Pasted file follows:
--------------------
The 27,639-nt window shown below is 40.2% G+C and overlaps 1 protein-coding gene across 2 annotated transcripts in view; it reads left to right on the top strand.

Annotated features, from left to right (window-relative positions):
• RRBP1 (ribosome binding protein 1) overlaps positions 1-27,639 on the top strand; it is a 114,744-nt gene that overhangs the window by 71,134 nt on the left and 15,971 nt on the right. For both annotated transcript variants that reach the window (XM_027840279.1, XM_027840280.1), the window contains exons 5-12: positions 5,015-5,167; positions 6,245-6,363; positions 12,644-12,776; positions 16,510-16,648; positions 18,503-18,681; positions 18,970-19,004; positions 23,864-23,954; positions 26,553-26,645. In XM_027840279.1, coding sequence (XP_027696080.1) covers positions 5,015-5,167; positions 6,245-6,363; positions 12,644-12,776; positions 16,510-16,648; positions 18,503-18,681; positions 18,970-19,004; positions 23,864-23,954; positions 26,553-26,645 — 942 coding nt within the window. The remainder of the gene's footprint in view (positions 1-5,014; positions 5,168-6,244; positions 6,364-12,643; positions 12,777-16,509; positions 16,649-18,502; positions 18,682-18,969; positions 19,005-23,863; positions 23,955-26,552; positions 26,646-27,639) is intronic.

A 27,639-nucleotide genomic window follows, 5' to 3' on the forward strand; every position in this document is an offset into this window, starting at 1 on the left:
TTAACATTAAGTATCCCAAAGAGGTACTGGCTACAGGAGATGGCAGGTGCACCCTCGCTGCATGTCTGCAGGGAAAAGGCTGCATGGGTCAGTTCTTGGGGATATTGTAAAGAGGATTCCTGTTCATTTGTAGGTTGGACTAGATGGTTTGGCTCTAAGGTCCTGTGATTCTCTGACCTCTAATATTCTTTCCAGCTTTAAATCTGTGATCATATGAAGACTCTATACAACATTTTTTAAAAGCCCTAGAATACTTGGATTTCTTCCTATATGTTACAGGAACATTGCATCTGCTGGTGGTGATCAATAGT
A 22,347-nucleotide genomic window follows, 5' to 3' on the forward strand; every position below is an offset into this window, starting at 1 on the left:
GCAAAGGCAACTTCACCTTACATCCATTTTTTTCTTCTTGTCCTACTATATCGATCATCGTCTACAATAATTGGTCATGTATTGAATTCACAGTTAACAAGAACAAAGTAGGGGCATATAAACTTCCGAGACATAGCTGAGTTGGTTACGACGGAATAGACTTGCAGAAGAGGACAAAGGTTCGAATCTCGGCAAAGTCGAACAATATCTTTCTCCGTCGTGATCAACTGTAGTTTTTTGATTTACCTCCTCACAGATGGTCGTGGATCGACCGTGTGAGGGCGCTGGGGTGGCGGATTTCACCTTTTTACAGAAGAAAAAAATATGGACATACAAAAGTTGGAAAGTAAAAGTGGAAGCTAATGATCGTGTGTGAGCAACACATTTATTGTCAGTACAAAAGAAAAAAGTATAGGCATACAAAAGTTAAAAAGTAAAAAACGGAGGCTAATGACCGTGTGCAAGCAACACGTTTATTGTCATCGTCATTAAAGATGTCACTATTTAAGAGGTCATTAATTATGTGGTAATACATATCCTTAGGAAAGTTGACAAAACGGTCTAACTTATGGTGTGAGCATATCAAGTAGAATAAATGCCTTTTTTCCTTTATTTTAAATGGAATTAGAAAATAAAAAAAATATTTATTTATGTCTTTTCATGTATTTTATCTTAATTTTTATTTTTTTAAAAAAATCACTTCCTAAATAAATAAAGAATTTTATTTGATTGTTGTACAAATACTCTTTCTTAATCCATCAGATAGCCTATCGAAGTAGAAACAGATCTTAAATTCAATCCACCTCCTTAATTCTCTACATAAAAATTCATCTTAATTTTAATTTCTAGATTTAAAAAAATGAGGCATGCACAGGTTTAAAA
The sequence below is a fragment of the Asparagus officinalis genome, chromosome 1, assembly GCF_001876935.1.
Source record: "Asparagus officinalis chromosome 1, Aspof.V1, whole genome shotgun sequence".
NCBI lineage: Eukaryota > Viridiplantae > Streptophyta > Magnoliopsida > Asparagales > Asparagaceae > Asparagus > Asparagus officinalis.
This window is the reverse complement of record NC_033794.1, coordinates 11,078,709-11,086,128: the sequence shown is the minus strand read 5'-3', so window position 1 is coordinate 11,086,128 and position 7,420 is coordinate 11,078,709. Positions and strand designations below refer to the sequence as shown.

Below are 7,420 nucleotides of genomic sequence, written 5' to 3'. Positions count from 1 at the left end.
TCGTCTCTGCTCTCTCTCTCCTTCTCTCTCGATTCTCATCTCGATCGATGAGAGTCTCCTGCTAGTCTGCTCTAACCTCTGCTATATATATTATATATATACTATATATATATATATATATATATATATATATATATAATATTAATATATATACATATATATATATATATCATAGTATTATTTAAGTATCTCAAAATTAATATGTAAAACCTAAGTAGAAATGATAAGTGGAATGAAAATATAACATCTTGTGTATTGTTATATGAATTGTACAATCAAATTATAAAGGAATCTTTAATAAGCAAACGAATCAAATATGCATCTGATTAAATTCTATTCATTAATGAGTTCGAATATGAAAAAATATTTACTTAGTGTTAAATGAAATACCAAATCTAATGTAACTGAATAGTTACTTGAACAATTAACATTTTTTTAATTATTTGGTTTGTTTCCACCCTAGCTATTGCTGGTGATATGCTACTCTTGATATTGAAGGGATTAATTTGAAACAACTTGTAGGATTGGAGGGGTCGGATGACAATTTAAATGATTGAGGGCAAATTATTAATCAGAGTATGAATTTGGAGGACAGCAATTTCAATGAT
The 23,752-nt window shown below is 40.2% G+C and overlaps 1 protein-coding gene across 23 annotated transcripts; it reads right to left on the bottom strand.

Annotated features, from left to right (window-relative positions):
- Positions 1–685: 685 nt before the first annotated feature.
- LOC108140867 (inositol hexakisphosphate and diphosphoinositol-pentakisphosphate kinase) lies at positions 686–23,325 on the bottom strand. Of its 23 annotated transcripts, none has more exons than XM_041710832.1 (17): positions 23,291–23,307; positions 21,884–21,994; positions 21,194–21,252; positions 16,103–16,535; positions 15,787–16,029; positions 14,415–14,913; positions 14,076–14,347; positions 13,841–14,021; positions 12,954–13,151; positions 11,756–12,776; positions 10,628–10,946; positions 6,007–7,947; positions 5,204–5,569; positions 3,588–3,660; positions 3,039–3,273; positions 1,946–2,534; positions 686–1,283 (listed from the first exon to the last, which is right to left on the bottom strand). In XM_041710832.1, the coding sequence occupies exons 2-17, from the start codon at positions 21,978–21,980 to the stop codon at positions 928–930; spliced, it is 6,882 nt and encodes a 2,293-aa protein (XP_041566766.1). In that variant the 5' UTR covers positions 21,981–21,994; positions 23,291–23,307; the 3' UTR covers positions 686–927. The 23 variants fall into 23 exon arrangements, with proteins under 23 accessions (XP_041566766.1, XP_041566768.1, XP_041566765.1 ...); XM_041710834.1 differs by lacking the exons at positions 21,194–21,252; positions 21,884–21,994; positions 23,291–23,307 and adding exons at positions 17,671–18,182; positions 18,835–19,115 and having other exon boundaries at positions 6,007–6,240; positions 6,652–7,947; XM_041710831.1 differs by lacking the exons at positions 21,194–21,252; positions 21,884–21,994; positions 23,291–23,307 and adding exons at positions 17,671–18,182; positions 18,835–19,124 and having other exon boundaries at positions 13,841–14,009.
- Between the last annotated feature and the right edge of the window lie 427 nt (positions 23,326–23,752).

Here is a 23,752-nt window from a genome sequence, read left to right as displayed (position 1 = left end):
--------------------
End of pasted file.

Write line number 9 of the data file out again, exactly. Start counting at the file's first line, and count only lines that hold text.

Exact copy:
Source record: "Asparagus officinalis chromosome 1, Aspof.V1, whole genome shotgun sequence".